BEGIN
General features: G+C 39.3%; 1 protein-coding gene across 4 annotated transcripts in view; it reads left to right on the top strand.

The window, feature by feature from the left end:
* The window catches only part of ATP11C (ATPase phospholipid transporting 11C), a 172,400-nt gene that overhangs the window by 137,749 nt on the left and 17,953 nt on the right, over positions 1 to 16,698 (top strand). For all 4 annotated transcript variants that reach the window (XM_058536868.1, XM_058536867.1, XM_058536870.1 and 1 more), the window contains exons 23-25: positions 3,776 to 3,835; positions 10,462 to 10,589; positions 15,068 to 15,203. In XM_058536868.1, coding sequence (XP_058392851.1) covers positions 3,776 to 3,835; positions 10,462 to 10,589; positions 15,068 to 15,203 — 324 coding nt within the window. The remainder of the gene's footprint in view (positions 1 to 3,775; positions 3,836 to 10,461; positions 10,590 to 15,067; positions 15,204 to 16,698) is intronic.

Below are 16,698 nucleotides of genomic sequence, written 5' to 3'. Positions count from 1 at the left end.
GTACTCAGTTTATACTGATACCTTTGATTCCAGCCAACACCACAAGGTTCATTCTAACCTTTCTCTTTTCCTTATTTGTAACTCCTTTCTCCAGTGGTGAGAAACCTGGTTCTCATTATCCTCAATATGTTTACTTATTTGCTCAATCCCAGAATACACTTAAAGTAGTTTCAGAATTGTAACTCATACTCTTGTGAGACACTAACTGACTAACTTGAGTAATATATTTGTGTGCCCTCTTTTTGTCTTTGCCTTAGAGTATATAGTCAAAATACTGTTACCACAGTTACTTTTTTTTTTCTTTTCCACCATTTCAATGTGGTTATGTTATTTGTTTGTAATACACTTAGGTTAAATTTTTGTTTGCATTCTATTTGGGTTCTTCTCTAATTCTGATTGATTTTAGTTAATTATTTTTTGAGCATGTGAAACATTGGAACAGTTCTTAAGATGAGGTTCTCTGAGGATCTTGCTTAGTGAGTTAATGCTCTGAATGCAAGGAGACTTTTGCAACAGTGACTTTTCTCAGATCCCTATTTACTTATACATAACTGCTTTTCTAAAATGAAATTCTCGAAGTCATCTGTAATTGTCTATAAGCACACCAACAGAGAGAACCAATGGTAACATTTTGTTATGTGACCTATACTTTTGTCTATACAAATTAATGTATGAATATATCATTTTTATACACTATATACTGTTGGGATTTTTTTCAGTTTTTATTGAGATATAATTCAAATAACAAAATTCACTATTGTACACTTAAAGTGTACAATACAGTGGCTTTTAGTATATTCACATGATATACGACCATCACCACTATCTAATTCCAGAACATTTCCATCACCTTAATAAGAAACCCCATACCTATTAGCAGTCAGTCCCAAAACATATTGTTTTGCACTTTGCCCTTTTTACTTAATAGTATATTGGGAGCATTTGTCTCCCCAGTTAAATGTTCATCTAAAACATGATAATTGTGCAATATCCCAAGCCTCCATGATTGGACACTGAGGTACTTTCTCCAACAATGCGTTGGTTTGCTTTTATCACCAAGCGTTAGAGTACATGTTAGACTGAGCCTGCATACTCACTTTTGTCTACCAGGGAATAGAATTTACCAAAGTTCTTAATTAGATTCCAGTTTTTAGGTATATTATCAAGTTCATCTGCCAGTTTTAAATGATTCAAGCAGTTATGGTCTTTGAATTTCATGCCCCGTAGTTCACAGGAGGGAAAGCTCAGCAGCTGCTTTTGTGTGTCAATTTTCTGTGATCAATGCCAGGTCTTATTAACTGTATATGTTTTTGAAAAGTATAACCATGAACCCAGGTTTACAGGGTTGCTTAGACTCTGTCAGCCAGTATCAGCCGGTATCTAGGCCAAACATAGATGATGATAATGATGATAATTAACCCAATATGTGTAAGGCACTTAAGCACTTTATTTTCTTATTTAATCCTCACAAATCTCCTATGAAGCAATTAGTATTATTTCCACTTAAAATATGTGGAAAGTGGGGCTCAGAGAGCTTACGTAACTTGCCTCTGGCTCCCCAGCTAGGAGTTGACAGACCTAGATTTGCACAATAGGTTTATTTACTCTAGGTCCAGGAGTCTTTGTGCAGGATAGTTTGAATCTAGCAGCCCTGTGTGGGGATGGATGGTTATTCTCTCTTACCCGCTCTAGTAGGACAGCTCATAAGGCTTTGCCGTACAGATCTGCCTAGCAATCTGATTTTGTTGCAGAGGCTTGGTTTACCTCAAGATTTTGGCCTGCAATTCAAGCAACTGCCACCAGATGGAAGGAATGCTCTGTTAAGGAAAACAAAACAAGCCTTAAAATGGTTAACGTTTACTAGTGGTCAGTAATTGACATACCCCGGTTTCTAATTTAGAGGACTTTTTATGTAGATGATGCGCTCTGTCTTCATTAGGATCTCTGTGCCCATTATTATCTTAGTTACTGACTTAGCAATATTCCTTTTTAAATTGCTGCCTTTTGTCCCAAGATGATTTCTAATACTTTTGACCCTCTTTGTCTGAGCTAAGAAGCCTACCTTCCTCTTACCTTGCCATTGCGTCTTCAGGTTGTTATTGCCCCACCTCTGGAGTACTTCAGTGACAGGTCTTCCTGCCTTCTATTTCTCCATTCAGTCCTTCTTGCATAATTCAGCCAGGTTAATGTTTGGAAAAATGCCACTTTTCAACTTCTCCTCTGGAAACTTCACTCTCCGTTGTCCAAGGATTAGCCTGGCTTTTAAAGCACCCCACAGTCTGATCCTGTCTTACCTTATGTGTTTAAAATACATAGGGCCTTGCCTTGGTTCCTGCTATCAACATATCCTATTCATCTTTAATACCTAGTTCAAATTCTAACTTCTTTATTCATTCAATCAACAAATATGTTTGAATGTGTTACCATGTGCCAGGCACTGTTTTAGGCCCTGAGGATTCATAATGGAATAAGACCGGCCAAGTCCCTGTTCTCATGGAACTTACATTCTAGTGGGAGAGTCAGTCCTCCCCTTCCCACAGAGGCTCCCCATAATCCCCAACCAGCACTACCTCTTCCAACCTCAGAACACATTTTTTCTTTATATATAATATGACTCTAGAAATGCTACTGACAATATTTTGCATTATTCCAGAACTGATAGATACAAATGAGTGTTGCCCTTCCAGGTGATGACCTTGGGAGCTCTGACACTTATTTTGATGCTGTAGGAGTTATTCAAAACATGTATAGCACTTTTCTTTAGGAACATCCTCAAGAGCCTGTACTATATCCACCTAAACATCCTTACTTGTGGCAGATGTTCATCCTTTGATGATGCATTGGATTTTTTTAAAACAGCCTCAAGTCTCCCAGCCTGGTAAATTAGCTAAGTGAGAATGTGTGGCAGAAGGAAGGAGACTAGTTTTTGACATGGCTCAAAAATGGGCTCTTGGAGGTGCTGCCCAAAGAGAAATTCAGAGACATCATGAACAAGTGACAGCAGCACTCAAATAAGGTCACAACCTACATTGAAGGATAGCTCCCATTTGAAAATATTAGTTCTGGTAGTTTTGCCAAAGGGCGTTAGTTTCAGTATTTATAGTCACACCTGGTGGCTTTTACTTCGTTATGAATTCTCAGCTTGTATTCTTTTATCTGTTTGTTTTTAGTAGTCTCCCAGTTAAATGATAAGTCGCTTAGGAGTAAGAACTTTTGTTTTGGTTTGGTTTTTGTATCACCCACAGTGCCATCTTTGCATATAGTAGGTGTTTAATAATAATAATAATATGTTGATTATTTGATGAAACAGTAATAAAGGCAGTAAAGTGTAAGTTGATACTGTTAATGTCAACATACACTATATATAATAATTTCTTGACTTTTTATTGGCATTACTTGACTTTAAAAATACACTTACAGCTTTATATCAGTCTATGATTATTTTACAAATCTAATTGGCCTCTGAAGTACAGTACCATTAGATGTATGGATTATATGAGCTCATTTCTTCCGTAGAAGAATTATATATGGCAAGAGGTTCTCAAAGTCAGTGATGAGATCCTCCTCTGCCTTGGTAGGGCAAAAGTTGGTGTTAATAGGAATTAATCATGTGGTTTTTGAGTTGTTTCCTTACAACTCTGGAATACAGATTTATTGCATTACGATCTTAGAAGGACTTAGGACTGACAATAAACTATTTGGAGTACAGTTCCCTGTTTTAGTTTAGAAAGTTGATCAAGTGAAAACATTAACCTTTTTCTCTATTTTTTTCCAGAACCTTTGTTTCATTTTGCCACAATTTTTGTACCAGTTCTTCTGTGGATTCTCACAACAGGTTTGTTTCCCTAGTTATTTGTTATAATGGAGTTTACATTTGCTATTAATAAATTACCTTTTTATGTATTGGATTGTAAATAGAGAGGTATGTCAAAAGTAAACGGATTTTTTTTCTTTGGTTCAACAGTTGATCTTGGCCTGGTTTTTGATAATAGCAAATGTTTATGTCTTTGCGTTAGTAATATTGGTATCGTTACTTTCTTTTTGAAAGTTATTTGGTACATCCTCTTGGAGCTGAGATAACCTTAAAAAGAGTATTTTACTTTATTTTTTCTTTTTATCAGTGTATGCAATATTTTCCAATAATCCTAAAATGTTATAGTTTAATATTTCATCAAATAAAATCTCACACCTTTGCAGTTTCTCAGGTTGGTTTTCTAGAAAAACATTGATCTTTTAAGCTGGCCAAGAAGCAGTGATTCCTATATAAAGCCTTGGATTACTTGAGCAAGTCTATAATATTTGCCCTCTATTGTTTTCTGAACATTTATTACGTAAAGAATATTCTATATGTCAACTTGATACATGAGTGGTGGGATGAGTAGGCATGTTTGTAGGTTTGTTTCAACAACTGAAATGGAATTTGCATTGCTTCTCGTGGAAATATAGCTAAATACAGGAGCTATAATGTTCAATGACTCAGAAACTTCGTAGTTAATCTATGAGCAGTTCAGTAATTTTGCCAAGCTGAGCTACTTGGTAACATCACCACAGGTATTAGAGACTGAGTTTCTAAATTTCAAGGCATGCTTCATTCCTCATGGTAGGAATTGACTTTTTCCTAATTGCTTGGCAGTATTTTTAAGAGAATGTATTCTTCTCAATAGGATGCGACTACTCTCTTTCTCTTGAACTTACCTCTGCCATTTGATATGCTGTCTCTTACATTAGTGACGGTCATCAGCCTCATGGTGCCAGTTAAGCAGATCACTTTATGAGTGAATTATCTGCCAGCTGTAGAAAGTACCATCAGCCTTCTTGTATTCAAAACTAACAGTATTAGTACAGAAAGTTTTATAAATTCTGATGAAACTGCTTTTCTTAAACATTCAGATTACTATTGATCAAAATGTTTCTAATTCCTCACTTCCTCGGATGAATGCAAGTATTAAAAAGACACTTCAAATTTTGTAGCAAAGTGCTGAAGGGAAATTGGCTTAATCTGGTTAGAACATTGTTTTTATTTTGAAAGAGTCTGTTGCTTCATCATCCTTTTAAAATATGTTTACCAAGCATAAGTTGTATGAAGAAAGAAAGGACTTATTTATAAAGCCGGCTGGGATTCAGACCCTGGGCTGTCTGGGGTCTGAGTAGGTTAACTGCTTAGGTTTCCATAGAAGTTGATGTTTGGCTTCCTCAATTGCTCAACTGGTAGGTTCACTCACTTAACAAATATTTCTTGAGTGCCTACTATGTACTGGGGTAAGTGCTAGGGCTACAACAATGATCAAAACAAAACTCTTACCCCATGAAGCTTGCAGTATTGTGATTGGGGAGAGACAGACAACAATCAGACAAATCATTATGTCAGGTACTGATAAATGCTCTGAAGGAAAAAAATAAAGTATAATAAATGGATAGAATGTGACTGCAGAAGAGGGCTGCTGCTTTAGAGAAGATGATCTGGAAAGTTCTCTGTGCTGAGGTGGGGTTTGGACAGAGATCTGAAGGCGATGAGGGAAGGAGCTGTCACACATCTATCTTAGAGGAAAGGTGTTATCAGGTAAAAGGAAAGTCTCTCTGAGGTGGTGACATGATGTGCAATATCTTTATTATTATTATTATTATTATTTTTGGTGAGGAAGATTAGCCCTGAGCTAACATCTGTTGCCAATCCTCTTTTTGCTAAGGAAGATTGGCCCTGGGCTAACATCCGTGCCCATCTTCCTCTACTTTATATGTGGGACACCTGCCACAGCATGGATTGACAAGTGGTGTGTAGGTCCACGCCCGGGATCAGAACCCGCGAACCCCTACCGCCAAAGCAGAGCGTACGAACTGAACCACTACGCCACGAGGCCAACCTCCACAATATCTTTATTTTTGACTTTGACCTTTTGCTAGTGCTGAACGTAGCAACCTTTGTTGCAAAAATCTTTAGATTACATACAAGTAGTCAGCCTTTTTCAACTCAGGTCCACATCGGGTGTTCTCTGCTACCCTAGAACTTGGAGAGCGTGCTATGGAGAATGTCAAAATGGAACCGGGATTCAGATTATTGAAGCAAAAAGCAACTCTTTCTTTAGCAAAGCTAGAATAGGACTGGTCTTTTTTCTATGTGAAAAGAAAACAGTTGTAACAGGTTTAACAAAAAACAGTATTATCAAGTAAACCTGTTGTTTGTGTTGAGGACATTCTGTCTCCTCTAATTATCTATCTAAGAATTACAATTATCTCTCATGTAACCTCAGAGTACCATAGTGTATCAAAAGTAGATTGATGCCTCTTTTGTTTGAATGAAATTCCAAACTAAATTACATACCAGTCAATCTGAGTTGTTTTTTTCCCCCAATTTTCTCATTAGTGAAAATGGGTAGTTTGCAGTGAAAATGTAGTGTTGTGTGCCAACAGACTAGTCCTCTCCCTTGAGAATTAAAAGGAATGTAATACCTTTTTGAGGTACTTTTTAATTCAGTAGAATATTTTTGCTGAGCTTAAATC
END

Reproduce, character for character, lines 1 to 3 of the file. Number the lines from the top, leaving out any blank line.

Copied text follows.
General features: G+C 39.3%; 1 protein-coding gene across 4 annotated transcripts in view; it reads left to right on the top strand.

The window, feature by feature from the left end:
* The window catches only part of ATP11C (ATPase phospholipid transporting 11C), a 172,400-nt gene that overhangs the window by 137,749 nt on the left and 17,953 nt on the right, over positions 1 to 16,698 (top strand). For all 4 annotated transcript variants that reach the window (XM_058536868.1, XM_058536867.1, XM_058536870.1 and 1 more), the window contains exons 23-25: positions 3,776 to 3,835; positions 10,462 to 10,589; positions 15,068 to 15,203. In XM_058536868.1, coding sequence (XP_058392851.1) covers positions 3,776 to 3,835; positions 10,462 to 10,589; positions 15,068 to 15,203 — 324 coding nt within the window. The remainder of the gene's footprint in view (positions 1 to 3,775; positions 3,836 to 10,461; positions 10,590 to 15,067; positions 15,204 to 16,698) is intronic.